Brendan Smith

Brendan Smith ejected for ‘dangerous’ hit on Mark Borowiecki (video)

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The New York Rangers were able to take down the Ottawa Senators on Sunday even though they were forced to play with five defensemen for most of the third period.

With the Rangers leading 2-0 in the third (they ended up winning 3-0), defenseman Brendan Smith was given a five-minute major plus a game misconduct for interference on Sens defenseman Mark Borowiecki.

Borowiecki needed help getting off the ice, and after the game Sens head coach Guy Boucher confirmed that his defenseman lost consciousness on the ice. He’s been diagnosed with a concussion.

You can watch the play by clicking the video at the top of the page. 

After the game, Smith made it clear that he didn’t agree with the referee’s decision to toss him from the contest.

“I think it was a bit harsh,” Smith said, per Newsday. “I’m OK with two minutes [for interference] . . . We made eye contact and he was expecting to get hit. He’s a pretty big guy, a strong guy. I kind of just connected with my shoulder. You see those plays happen all the time. It’s just unfortunate, the outcome. You don’t want to see anyone get hurt. Hopefully, he’ll be OK.”

Guy Boucher called the play “one of the most dangerous hits you can make in hockey.”

It’ll be interesting to see if the NHL’s Department of Player Safety hands out any supplemental discipline to Smith on this one.

Joey Alfieri is a writer for Pro Hockey Talk on NBC Sports. Drop him a line at phtblog@nbcsports.com or follow him on Twitter @joeyalfieri.

Blackhawks’ woes more performance than personnel: McKenzie

Chicago Blackhawks fans shouldn’t expect general manager Stan Bowman to trade his way out of his team’s current funk, at least not in the short term.

The Blackhawks, losers of six of their last 10 games, are wallowing outside the playoff line in the Central Division 19 games into the current campaign.
NHL Insider Bob McKenzie dropped by the NBCSN studio on Wednesday and suggested that Chicago’s woes stem from a performance issue, and not an issue of available personnel.

“They got to get the power play going, they got to tighten up defensively,” McKenzie said. “While everybody is ready to throw everybody under the bus, in terms of the fans and the media for the way the Blackhawks have played team defence, the reality is they can play a lot better and that the expectation is they will play a lot better.”

McKenzie added the Blackhawks could look within, but bringing someone up from the Rockford IceHogs of the American Hockey League, would be exposing another player to waivers or demoting a player who doesn’t need a demotion.

“They don’t want to put (Alex) DeBrincat down, they down want to put (John) Hayden down, they don’t want to put (Nick) Schmaltz down, so the guys that are the easiest to send to the minors are not really the guys you want to send to the minors,” McKenzie said. “You’ve got eight defensemen and 13 forwards right now. It’s tough to make a move.

Meanwhile, McKenzie shed some more light on the continued absence of New York Rangers defenseman Brendan Smith.

Smith, who has been a healthy scratch for the past five games, struggled like many of his teammates as the Rangers went for a dump to start the season.
But the Rangers are now winner’s of six straight and McKenzie suggested that Smith could sit longer if the team keeps adding ticks to the win column.

“He gets scratched and then the next game the Rangers win, and they win again, and they win again and they keep winning,” McKenzie said. “What basically happened was he picked the worst possible time to be a healthy scratch and the team absolutely took off.

“A winning lineup is a winning lineup and (head coach) Alain Vigneault isn’t going to break it up.”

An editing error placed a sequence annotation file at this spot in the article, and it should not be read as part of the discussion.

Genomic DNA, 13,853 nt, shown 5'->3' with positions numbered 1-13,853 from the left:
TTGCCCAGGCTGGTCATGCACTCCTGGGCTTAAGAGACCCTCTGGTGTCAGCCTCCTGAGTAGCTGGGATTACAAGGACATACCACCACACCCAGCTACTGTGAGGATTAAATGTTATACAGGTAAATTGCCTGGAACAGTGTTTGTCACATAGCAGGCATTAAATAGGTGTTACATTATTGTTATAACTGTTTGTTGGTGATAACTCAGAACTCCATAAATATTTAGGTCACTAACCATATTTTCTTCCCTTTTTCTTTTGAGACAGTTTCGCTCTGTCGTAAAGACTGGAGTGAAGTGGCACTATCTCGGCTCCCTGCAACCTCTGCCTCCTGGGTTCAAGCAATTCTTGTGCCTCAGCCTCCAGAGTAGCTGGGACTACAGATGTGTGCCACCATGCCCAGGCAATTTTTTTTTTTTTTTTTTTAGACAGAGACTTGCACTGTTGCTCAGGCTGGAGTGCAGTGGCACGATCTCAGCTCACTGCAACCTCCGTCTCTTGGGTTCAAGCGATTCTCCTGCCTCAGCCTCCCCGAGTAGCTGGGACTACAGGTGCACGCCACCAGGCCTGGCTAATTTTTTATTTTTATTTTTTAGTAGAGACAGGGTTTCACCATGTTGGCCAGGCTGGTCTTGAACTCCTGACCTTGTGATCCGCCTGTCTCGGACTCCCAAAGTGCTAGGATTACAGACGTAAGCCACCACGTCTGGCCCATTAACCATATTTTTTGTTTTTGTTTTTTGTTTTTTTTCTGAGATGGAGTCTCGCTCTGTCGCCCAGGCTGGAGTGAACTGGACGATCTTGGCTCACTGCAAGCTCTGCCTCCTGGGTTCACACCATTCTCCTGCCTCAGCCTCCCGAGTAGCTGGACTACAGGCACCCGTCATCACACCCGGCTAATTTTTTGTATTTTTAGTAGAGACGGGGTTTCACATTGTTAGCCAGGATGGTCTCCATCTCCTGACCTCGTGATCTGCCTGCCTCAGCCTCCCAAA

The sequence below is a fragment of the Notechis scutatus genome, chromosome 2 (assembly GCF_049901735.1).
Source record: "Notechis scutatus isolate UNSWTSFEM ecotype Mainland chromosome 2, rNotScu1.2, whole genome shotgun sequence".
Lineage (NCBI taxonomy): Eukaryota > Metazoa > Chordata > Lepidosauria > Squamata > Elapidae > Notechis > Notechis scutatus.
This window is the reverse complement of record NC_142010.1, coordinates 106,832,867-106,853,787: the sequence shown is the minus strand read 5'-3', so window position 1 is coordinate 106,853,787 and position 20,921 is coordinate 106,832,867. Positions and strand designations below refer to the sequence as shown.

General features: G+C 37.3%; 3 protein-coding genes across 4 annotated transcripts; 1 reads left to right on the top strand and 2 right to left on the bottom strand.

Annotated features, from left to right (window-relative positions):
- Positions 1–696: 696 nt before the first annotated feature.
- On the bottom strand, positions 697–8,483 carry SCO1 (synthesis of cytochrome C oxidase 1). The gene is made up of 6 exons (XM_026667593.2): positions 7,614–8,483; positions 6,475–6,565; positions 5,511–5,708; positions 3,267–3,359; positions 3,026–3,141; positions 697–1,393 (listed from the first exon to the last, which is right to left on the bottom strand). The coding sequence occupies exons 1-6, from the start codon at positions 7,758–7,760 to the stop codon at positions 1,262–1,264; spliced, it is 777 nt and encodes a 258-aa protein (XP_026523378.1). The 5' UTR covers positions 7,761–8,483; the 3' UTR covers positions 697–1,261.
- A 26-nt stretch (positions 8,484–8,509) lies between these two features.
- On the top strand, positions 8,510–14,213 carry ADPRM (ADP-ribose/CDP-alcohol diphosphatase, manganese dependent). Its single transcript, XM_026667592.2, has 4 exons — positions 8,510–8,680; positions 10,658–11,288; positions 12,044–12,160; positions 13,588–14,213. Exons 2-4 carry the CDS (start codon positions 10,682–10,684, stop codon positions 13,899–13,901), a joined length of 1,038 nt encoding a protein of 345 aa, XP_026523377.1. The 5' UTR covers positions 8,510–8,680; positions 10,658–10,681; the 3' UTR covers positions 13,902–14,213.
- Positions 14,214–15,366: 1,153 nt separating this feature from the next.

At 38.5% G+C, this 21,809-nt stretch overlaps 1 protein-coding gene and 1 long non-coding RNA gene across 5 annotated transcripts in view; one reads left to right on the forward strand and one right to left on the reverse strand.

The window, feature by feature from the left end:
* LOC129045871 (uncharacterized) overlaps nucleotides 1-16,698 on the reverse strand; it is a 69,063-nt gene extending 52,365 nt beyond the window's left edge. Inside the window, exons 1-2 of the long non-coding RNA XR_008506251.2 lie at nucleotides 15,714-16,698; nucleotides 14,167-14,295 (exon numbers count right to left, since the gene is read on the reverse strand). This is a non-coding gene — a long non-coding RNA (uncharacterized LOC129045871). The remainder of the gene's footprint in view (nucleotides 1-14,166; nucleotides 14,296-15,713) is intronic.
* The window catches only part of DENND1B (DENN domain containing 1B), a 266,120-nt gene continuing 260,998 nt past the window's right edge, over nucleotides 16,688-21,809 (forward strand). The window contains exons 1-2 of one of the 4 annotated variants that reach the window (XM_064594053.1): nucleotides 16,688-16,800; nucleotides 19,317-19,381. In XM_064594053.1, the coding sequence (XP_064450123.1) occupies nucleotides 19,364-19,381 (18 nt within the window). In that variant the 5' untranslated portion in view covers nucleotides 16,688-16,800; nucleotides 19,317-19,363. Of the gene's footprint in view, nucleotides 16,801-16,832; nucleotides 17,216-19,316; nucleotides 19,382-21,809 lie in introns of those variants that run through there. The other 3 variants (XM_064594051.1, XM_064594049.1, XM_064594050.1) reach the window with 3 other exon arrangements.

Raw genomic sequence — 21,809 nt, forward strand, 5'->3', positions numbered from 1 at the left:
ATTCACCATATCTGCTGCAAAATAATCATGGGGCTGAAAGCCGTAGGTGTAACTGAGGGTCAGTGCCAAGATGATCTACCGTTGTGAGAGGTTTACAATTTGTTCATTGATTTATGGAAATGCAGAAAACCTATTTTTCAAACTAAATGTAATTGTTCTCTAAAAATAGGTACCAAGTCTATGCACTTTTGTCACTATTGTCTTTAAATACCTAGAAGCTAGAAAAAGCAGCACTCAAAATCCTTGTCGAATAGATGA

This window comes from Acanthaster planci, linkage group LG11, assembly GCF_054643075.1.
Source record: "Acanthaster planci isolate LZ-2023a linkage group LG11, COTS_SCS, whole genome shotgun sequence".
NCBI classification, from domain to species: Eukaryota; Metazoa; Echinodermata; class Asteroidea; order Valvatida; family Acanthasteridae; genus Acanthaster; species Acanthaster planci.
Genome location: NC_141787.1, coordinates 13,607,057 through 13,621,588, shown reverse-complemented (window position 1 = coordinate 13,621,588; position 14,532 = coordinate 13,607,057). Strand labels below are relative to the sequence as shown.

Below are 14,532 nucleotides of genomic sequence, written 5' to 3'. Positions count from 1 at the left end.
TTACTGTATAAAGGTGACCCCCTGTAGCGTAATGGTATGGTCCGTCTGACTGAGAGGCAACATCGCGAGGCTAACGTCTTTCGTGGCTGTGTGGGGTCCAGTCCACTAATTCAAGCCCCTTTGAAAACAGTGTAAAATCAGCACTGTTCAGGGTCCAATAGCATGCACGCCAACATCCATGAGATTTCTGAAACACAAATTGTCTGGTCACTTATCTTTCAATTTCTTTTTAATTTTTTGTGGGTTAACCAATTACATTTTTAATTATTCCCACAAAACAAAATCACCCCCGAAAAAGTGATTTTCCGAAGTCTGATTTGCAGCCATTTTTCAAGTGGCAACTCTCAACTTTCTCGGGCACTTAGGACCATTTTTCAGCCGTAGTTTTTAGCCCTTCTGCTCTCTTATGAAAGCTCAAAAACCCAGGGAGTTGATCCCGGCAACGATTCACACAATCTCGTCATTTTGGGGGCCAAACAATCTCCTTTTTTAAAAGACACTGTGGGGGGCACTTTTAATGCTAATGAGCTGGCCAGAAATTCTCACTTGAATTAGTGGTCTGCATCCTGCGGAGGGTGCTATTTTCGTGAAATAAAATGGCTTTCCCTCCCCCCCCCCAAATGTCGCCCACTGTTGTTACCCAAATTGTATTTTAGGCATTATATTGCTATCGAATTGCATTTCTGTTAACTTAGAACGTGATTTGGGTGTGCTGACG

Smith, who signed a four-year, $17.4 million contract with the Rangers at the end of June after being acquired at last season’s trade deadline, has since lost his job, at least in the interim, to Steven Kempfer, who is paired with Marc Staal.

“He’s got to sit until the Rangers lose and Vigneault decides a change needs to be made, or there is an injury or one of the other six guys playing ahead of him doesn’t play very well and then when he gets his opportunity, he’s got to make the most of it,” McKenzie said.

“(The Rangers) believe, long-term, that he’s going to be fine. It will be up to him and the pressure will be on him when he does get back into the lineup.”


Scott Billeck is a writer for Pro Hockey Talk on NBC Sports. Drop him a line at phtblog@nbcsports.com or follow him on Twitter @scottbilleck.

PHT’s 2015 free agent frenzy tracker

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Throughout the day, we’ll be keeping tabs on all the signings across the NHL. Check back regularly for all the biggest signings, trades and other acquisitions from July 1:

Wednesday, July 1

• Washington signs Justin Williams: two years, $6.5 million (link)

• Arizona signs Antoine Vermette: two years, $7.5 million (link)

• Anaheim signs Shawn Horcoff: one year, $1.75 million (link)

• New Jersey signs Jim O’Brien to one-year, two-way deal

• Boston signs Matt Beleskey: five years, $19 million (link)

• Toronto signs Daniel Winnik: two years, $4.5 million (link)

• Columbus signs Gregory Campbell: two years, $3 million (link)

• Montreal signs Mark Barberio: one-year, two-way deal worth $600K at NHL level (link)

• Anaheim signs Matt Hackett to a two-year deal and Chris Mueller and Joe Piskula to one-year deals

• Detroit signs Brad Richards: one year, $3 million (link)

• Minnesota signs Zac Dalpe: one year, $ TBA

• Toronto signs Mark Arcobello: one year, $1.1 million

• Florida signs Cameron Gauce and Brett Regner: term and $ TBA

• Pittsburgh signs Steven Oleksy: one year, $575,000

• Pittsburgh signs Kevin Porter and Kael Mouillerat to matching one-year, $575,00 deals

• Detroit signs Mike Green: three years, $18 million (link)

• Boston extends Ryan Spooner: two years, $1.9 million (link)

• Pittsburgh signs Sergei Plotnikov: one year, $ TBA

• Ottawa signs Mike Kostka: one year, $800,000

• Minnesota signs Ruslan Fedotenko: one year, $ TBA

• Toronto extends  Richard Panik: one year, $975,000